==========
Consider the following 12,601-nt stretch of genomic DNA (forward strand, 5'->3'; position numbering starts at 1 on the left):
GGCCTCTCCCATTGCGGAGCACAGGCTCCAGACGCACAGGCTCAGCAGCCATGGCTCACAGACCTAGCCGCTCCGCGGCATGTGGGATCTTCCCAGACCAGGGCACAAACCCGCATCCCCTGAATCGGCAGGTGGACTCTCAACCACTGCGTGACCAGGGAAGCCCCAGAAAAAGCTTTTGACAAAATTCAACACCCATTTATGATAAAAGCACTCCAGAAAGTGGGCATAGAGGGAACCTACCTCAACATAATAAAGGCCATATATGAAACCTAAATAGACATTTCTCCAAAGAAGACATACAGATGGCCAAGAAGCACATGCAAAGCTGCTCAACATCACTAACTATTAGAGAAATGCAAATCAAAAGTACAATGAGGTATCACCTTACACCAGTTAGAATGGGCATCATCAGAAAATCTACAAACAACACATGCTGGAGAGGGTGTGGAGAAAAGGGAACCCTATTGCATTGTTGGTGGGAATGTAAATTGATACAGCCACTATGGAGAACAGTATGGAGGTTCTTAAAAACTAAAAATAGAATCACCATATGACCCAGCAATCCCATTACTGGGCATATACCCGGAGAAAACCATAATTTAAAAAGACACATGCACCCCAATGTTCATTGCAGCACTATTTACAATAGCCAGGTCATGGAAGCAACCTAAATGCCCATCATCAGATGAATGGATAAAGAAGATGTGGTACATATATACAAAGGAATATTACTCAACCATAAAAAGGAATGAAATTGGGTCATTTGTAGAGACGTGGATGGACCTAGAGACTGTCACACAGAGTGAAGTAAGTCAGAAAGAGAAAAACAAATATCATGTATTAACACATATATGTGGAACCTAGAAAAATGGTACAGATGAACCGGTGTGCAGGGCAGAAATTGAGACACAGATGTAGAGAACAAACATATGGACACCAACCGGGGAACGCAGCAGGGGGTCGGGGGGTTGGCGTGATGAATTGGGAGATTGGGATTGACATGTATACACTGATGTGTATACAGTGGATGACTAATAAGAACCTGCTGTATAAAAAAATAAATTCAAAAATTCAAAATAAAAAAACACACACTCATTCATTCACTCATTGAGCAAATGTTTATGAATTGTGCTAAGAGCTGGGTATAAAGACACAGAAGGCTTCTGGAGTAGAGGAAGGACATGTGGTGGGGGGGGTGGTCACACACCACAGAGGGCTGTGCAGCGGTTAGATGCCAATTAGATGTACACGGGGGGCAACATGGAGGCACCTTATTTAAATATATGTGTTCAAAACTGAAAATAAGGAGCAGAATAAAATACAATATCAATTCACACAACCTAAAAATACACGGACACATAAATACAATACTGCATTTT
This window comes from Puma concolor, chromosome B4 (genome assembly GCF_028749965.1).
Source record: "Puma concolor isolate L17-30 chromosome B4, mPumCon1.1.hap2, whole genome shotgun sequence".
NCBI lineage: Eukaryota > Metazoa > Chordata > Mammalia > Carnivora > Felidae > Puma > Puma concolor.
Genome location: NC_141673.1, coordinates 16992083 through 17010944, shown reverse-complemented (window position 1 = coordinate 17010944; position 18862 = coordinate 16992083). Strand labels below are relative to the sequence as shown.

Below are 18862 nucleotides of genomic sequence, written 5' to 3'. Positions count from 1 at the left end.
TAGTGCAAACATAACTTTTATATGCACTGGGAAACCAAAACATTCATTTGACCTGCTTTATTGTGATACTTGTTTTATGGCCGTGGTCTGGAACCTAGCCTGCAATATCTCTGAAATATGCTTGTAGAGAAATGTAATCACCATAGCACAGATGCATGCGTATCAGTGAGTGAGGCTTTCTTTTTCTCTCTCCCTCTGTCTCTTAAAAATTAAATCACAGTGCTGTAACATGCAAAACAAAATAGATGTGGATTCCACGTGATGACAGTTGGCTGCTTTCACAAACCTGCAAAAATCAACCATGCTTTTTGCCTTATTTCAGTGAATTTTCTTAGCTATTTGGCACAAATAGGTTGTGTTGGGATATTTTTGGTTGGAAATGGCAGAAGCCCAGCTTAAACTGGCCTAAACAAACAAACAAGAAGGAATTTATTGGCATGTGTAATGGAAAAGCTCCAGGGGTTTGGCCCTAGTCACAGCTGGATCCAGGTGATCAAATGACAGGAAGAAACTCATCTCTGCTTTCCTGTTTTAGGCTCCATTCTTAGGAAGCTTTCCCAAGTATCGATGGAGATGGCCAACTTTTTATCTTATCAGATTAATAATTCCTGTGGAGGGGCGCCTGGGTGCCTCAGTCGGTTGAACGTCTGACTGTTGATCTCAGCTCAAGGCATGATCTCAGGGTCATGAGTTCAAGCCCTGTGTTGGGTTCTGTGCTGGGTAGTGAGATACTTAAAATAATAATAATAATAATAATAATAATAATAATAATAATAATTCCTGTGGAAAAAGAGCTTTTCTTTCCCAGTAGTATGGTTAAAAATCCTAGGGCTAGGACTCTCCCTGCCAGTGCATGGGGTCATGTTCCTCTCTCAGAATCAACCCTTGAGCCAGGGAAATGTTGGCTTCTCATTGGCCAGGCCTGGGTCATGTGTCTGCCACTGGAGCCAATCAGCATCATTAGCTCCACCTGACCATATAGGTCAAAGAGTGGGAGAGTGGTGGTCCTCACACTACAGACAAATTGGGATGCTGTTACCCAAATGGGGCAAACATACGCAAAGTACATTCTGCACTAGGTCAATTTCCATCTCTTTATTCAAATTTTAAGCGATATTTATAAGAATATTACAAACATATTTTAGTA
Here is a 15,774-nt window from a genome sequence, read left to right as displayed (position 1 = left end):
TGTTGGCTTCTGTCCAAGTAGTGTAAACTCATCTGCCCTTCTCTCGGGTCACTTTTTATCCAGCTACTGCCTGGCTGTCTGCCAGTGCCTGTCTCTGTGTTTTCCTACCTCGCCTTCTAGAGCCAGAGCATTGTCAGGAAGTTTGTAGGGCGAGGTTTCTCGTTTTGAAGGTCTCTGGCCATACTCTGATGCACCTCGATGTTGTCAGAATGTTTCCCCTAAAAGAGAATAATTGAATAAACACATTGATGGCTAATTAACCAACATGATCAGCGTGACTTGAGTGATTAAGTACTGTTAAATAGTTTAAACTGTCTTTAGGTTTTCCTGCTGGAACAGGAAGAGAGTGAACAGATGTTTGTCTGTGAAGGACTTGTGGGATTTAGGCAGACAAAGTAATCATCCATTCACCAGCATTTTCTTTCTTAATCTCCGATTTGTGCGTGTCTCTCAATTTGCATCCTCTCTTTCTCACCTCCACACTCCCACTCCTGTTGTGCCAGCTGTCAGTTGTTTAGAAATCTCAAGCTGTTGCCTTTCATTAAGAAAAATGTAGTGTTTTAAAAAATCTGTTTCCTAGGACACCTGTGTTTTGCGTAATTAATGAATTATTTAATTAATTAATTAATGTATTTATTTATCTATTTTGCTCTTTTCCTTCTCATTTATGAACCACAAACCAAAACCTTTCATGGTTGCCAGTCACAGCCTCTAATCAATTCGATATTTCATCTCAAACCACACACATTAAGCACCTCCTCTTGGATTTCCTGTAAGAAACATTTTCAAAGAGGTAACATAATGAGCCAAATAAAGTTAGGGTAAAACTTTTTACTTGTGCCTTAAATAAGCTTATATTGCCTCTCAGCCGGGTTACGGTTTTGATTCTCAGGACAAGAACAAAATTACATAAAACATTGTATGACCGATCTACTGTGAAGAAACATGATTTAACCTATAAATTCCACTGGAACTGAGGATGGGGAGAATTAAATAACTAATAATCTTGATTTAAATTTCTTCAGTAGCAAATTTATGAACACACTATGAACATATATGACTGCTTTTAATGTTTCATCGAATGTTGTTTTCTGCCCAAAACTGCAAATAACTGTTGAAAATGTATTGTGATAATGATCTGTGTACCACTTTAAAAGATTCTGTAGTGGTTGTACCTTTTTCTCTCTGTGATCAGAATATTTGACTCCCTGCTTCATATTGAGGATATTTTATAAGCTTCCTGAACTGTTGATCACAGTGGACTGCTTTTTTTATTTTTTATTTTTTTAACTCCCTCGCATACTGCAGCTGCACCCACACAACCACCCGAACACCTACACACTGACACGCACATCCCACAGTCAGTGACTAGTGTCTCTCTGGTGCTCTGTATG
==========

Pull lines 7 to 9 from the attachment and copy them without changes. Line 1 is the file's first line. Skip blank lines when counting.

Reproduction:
Below are 18862 nucleotides of genomic sequence, written 5' to 3'. Positions count from 1 at the left end.
TAGTGCAAACATAACTTTTATATGCACTGGGAAACCAAAACATTCATTTGACCTGCTTTATTGTGATACTTGTTTTATGGCCGTGGTCTGGAACCTAGCCTGCAATATCTCTGAAATATGCTTGTAGAGAAATGTAATCACCATAGCACAGATGCATGCGTATCAGTGAGTGAGGCTTTCTTTTTCTCTCTCCCTCTGTCTCTTAAAAATTAAATCACAGTGCTGTAACATGCAAAACAAAATAGATGTGGATTCCACGTGATGACAGTTGGCTGCTTTCACAAACCTGCAAAAATCAACCATGCTTTTTGCCTTATTTCAGTGAATTTTCTTAGCTATTTGGCACAAATAGGTTGTGTTGGGATATTTTTGGTTGGAAATGGCAGAAGCCCAGCTTAAACTGGCCTAAACAAACAAACAAGAAGGAATTTATTGGCATGTGTAATGGAAAAGCTCCAGGGGTTTGGCCCTAGTCACAGCTGGATCCAGGTGATCAAATGACAGGAAGAAACTCATCTCTGCTTTCCTGTTTTAGGCTCCATTCTTAGGAAGCTTTCCCAAGTATCGATGGAGATGGCCAACTTTTTATCTTATCAGATTAATAATTCCTGTGGAGGGGCGCCTGGGTGCCTCAGTCGGTTGAACGTCTGACTGTTGATCTCAGCTCAAGGCATGATCTCAGGGTCATGAGTTCAAGCCCTGTGTTGGGTTCTGTGCTGGGTAGTGAGATACTTAAAATAATAATAATAATAATAATAATAATAATAATAATAATAATTCCTGTGGAAAAAGAGCTTTTCTTTCCCAGTAGTATGGTTAAAAATCCTAGGGCTAGGACTCTCCCTGCCAGTGCATGGGGTCATGTTCCTCTCTCAGAATCAACCCTTGAGCCAGGGAAATGTTGGCTTCTCATTGGCCAGGCCTGGGTCATGTGTCTGCCACTGGAGCCAATCAGCATCATTAGCTCCACCTGACCATATAGGTCAAAGAGTGGGAGAGTGGTGGTCCTCACACTACAGACAAATTGGGATGCTGTTACCCAAATGGGGCAAACATACGCAAAGTACATTCTGCACTAGGTCAATTTCCATCTCTTTATTCAAATTTTAAGCGATATTTATAAGAATATTACAAACATATTTTAGTA
Here is a 15,774-nt window from a genome sequence, read left to right as displayed (position 1 = left end):